Last week, in collaboration with the other members of the Global Polio Eradication Initiative, Rotary International carried out an advocacy day to promote continued investment in the final push to end polio worldwide.
GHC participated in the well-attended briefings held in the Capitol Visitors Center where Dr Chris Elias of the Gates Foundation updated congressional staff and Rotarians about the global polio efforts. In 1988, the polio virus was endemic in 125 countries and paralyzed about 350,000 people annually, primarily children. Today, polio remains endemic in just three countries – Nigeria, Pakistan, and Afghanistan, with fewer than 250 cases reported in 2012. The cost of vaccination is high – US $1 billion worldwide per year – but failure to eradicate the disease could lead to a resurgence of as many as 200,000 new cases annually.
The briefings were followed by a meeting at the Gates Foundation DC offices where representatives from the UN Foundation, the Global Poverty Project, and GHC briefed Rotarians about effective strategies for advocating to Congress including the need to promote messages on the success of polio eradication efforts thus far.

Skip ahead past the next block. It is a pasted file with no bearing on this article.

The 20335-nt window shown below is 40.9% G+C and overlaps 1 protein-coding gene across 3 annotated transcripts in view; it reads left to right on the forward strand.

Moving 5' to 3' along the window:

Rotarians expressed their support of GHC’s key message that the community needs to consider the importance of global health as a whole, and Dr. Sow mapped out how polio eradication efforts have wide reaching implications for systems strengthening, vaccine technology and sustained visibility of global health priorities and concerns. Rotarians then spent their afternoon meeting with members of Congress including some of the highest ranking members of the Senate and House.